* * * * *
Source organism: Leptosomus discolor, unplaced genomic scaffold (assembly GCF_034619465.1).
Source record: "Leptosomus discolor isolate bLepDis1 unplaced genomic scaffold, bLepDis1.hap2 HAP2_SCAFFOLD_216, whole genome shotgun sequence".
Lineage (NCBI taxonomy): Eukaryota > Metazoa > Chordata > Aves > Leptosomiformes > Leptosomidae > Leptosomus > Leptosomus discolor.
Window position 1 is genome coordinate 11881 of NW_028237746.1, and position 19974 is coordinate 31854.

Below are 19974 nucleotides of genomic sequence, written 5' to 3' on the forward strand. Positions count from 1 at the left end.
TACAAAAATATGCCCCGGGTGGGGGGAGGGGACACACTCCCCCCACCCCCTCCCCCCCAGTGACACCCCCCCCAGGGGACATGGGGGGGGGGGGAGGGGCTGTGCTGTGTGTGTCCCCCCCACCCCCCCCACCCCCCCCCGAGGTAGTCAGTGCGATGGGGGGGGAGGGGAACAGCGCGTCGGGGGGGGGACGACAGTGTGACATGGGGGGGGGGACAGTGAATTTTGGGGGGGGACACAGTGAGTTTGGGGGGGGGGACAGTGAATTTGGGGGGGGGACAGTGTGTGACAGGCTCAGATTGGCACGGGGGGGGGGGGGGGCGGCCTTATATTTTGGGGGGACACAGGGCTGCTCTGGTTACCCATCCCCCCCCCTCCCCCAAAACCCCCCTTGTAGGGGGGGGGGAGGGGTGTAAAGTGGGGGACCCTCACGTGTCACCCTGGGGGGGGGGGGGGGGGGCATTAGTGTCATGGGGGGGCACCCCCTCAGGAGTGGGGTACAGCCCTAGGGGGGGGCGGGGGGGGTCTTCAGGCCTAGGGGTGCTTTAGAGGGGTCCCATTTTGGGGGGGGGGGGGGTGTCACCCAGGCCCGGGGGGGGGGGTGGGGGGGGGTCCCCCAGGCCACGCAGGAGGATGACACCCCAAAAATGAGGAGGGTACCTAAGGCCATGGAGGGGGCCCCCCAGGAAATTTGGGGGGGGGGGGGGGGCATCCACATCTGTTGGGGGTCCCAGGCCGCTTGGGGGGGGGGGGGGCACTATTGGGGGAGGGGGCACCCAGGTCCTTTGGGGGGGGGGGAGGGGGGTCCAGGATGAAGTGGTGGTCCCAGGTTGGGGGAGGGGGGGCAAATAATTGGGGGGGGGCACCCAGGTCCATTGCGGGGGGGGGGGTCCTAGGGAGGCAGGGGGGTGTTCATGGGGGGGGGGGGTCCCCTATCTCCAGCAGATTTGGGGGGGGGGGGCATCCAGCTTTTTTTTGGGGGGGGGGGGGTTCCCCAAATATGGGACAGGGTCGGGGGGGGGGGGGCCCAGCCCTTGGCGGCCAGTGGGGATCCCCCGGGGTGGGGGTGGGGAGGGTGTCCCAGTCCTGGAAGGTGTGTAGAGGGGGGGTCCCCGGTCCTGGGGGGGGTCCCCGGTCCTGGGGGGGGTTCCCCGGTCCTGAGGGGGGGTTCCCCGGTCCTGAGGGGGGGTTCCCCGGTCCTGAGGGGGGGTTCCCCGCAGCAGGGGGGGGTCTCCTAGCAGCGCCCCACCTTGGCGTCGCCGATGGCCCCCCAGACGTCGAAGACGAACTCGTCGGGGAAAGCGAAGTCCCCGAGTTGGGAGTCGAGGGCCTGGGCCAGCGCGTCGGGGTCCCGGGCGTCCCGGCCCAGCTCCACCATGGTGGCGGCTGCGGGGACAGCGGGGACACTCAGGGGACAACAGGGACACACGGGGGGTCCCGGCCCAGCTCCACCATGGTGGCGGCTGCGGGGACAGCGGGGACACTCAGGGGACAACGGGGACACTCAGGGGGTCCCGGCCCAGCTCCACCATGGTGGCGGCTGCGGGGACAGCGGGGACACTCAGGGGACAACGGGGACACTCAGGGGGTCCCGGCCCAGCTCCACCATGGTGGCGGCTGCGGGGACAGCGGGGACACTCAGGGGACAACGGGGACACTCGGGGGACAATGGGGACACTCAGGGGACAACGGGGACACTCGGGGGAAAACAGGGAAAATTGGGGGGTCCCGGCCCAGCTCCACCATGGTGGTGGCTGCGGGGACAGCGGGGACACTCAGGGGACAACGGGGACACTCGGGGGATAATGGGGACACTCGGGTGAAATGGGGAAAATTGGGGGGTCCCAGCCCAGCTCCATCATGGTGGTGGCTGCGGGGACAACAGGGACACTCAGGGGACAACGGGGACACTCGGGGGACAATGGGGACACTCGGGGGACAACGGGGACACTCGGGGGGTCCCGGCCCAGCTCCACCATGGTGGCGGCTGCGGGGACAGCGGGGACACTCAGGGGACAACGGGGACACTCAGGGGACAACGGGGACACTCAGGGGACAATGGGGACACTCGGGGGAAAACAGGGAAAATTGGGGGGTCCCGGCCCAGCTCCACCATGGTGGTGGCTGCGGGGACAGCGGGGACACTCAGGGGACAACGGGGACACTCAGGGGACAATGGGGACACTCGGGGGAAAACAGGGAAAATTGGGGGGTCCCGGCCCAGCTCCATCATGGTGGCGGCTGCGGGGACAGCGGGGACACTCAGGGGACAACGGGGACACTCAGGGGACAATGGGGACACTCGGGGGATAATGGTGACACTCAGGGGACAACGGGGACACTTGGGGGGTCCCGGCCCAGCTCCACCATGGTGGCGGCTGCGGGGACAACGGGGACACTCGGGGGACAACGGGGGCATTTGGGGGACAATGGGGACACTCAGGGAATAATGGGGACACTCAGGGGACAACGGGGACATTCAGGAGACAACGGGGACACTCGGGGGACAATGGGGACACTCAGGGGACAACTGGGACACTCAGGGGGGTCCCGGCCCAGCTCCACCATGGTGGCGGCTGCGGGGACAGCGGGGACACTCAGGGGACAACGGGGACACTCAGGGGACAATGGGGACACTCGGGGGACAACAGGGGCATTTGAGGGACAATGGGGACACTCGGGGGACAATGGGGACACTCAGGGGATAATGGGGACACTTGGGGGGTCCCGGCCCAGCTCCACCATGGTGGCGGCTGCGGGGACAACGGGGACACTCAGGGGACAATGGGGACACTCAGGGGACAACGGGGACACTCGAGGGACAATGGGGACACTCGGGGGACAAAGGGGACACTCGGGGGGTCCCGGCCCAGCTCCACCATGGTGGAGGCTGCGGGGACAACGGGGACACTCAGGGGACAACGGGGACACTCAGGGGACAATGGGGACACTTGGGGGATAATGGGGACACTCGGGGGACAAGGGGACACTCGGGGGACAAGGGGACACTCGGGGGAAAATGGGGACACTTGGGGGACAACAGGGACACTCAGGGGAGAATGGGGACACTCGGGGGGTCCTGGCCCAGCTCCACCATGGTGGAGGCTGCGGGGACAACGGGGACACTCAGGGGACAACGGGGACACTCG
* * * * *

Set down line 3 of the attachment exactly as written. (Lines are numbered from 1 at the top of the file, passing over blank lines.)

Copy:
Lineage (NCBI taxonomy): Eukaryota > Metazoa > Chordata > Aves > Leptosomiformes > Leptosomidae > Leptosomus > Leptosomus discolor.